My master (Peace be upon You), my father (Peace be upon You) and my friend (Peace be upon You) what a great gift that is.


Posted Image Hail to the King (PBUH)! Posted Image


#102 Satan's Evil Twin

Satan's Evil Twin

    Canucks Third-Line

  • Members
  • PipPipPipPipPipPipPipPipPipPip
  • 3,028 posts
  • Joined: 02-September 06

Posted 13 June 2012 - 11:09 AM

Northern Light
Posted on Jun 3, 2012
Posted Image
By Chris Hedges
I gave a talk last week at Canada’s Wilfrid Laurier University to theCongress of the Humanities and Social Sciences. Many in the audience had pinned small red squares of felt to their clothing. Thecarre rouge, or red square, has become the Canadian symbol of revolt. It comes from the French phrase carrement dans le rouge, or “squarely in the red,” referring to those crushed by debt.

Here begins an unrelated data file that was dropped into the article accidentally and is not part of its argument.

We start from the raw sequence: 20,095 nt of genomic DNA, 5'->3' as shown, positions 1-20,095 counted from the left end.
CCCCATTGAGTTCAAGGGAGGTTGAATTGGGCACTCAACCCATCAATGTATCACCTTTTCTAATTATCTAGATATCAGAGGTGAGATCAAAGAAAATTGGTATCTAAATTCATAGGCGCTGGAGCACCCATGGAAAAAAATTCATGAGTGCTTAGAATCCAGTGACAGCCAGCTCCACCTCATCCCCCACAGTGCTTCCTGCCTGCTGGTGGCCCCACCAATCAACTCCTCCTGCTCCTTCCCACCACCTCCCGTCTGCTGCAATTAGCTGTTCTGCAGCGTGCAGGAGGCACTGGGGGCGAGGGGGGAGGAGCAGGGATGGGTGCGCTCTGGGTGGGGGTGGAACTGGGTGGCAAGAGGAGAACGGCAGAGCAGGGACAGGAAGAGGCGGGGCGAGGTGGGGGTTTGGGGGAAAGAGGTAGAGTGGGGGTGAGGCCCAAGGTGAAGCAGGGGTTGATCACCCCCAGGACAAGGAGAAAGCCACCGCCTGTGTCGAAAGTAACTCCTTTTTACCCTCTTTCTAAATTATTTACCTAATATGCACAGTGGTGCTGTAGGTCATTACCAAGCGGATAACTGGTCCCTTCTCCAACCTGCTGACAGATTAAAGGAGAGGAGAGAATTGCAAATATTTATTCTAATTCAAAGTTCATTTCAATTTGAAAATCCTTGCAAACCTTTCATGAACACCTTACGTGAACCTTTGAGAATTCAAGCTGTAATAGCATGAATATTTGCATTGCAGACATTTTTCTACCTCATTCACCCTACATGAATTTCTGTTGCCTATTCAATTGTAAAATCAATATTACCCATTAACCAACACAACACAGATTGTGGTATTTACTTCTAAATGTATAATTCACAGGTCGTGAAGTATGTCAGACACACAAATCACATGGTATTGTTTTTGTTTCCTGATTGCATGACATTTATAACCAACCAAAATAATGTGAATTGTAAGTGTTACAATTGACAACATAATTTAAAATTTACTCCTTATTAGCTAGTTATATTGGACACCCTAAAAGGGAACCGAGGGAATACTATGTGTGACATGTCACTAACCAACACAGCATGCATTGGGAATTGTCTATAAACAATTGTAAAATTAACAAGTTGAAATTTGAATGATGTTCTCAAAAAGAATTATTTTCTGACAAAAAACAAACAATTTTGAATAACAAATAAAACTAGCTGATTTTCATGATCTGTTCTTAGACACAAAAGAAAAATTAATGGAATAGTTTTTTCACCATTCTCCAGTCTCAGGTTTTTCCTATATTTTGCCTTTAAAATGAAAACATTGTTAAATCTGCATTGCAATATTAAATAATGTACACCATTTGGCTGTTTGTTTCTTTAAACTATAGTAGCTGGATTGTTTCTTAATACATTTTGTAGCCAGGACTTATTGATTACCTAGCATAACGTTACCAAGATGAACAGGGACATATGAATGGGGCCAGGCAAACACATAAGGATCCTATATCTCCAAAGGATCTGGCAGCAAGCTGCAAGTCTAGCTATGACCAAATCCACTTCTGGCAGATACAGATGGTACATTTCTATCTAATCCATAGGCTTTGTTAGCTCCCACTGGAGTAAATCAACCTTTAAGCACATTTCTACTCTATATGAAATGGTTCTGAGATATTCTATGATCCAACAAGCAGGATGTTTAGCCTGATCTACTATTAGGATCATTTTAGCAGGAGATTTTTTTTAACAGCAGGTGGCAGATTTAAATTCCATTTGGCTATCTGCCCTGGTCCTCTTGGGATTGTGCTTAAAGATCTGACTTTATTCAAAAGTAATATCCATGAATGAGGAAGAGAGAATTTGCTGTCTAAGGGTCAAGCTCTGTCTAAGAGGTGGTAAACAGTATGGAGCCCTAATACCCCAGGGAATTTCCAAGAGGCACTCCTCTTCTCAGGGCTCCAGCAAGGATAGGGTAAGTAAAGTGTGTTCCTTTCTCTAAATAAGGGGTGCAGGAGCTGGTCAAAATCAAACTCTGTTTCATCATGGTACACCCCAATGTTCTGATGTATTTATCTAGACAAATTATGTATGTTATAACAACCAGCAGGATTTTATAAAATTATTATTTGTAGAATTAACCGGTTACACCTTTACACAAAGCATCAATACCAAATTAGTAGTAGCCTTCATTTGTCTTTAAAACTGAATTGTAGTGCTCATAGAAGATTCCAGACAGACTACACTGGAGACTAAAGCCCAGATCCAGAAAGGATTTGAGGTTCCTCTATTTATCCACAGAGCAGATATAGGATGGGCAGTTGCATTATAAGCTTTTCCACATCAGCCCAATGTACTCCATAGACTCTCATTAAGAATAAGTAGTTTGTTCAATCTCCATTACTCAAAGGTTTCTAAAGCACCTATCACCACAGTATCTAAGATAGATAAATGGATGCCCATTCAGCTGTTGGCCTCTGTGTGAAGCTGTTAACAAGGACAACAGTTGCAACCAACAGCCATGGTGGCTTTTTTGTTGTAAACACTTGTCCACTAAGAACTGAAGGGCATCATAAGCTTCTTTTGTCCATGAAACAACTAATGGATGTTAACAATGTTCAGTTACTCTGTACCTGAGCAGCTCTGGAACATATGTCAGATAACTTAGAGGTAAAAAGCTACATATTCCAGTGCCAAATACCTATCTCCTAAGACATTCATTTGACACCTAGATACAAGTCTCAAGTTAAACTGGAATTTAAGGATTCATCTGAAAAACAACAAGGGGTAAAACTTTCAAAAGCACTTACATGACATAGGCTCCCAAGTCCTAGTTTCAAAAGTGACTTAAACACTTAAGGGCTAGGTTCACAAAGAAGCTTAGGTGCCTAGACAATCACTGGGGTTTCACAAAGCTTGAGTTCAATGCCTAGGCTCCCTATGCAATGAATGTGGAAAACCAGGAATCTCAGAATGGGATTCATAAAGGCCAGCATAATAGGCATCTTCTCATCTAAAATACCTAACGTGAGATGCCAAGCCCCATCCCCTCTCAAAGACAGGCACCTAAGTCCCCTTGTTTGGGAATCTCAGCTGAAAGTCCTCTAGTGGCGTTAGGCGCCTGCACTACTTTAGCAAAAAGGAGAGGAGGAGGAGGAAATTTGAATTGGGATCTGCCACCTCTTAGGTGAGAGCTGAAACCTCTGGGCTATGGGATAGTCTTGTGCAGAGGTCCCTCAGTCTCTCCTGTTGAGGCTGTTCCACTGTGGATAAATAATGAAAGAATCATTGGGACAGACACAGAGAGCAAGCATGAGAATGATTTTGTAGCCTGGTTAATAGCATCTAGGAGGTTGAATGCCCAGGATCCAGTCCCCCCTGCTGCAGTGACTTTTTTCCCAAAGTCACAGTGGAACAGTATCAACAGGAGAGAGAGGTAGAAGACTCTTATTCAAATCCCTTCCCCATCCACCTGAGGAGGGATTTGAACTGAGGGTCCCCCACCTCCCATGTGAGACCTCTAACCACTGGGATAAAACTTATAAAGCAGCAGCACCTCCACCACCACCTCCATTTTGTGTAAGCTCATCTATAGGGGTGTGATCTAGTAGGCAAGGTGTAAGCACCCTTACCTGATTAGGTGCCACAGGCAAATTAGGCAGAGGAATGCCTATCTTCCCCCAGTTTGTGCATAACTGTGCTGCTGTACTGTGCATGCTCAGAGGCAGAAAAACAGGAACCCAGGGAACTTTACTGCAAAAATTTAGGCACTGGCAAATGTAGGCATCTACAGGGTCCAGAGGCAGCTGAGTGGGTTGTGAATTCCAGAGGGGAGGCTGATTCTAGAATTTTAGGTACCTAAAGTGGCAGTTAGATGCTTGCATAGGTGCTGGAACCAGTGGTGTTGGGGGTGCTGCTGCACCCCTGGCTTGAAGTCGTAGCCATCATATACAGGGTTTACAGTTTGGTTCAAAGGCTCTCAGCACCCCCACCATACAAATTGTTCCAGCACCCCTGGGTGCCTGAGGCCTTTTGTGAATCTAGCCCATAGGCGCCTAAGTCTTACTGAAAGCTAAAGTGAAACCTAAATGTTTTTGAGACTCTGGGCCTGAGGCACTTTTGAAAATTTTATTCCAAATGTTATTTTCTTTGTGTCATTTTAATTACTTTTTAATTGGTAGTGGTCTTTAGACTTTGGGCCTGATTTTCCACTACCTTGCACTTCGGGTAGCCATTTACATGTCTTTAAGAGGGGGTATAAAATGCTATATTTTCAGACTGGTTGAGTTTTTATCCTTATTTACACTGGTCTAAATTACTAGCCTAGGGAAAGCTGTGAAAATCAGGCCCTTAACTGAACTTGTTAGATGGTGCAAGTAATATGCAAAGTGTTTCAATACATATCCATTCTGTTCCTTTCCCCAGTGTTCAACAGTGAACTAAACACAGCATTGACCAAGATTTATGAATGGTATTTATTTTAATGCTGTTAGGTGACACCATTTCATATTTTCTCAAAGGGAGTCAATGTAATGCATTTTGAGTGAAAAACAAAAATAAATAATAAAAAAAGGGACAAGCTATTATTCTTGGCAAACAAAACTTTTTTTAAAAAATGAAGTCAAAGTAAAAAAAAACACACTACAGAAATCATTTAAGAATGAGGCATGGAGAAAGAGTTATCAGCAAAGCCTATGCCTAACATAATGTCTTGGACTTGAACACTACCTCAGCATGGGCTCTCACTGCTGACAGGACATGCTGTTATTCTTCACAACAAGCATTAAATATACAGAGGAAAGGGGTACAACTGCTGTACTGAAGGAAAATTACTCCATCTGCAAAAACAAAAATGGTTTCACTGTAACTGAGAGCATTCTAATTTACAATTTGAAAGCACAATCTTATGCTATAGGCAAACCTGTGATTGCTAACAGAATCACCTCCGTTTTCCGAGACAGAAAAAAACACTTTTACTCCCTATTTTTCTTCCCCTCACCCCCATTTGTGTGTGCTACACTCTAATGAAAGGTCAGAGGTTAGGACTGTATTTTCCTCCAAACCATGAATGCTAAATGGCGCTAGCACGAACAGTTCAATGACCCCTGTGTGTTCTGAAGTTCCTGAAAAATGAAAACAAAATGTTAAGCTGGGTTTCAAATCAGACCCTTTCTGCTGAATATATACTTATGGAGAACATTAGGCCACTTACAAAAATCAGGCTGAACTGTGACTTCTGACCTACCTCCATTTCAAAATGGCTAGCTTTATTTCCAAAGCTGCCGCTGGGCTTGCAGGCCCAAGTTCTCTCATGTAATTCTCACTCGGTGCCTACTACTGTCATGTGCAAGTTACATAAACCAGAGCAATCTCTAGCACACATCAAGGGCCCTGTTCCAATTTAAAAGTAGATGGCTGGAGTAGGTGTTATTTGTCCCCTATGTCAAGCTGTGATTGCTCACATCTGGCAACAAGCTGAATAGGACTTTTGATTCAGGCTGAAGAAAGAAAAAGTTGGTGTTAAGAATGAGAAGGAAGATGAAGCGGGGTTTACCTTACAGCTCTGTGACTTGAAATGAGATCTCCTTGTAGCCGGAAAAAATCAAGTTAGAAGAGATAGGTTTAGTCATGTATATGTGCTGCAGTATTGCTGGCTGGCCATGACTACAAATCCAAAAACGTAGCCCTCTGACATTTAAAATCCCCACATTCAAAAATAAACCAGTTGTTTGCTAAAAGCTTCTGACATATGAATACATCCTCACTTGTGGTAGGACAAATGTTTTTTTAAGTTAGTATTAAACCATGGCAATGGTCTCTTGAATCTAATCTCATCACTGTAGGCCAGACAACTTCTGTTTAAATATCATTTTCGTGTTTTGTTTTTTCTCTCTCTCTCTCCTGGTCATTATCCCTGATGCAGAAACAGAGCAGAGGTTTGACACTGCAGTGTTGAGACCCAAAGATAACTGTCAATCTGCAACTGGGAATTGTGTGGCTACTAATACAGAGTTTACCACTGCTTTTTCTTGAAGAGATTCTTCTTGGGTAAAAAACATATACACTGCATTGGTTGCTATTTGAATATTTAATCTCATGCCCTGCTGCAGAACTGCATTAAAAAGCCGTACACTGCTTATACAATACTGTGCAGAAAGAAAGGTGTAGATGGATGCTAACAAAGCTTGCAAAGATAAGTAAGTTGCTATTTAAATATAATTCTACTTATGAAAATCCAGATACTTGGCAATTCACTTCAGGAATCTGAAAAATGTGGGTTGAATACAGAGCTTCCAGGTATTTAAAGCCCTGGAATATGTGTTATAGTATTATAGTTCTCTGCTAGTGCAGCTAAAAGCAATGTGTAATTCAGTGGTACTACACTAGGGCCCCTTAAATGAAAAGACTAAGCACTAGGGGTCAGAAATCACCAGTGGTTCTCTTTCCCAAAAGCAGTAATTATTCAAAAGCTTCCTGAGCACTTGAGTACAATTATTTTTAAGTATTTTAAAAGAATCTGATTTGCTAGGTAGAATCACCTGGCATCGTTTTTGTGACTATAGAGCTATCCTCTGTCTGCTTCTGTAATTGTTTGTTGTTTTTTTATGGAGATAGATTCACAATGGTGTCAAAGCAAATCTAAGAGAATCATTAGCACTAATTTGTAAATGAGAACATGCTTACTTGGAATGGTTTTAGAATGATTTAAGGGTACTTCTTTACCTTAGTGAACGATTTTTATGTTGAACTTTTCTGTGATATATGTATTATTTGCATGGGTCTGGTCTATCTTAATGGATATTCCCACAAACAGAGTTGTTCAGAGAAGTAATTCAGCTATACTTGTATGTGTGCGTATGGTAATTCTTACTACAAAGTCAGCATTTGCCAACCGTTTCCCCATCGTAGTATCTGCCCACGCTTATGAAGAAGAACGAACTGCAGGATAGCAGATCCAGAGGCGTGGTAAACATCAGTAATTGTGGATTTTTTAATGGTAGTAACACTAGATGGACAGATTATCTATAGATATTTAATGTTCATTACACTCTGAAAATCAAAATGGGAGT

The streets of Montreal are clogged nightly with as many as 100,000 protesters banging pots and pans and demanding that the old systems of power be replaced. The mass student strike in Quebec, the longest and largest student protest in Canadian history, began over the announcement of tuition hikes and has metamorphosed into what must swiftly build in the United States—a broad popular uprising. The debt obligation of Canadian university students, even with Quebec’s proposed 82 percent tuition hike over several years, is dwarfed by the huge university fees and the $1 trillion of debt faced by U.S. college students. The Canadian students have gathered widespread support because they linked their tuition protests to Quebec’s call for higher fees for health care, the firing of public sector employees, the closure of factories, the corporate exploitation of natural resources, new restrictions on union organizing, and an announced increase in the retirement age. Crowds in Montreal, now counting 110 days of protests, chant “On ne lâche pas”—“We’re not backing down.”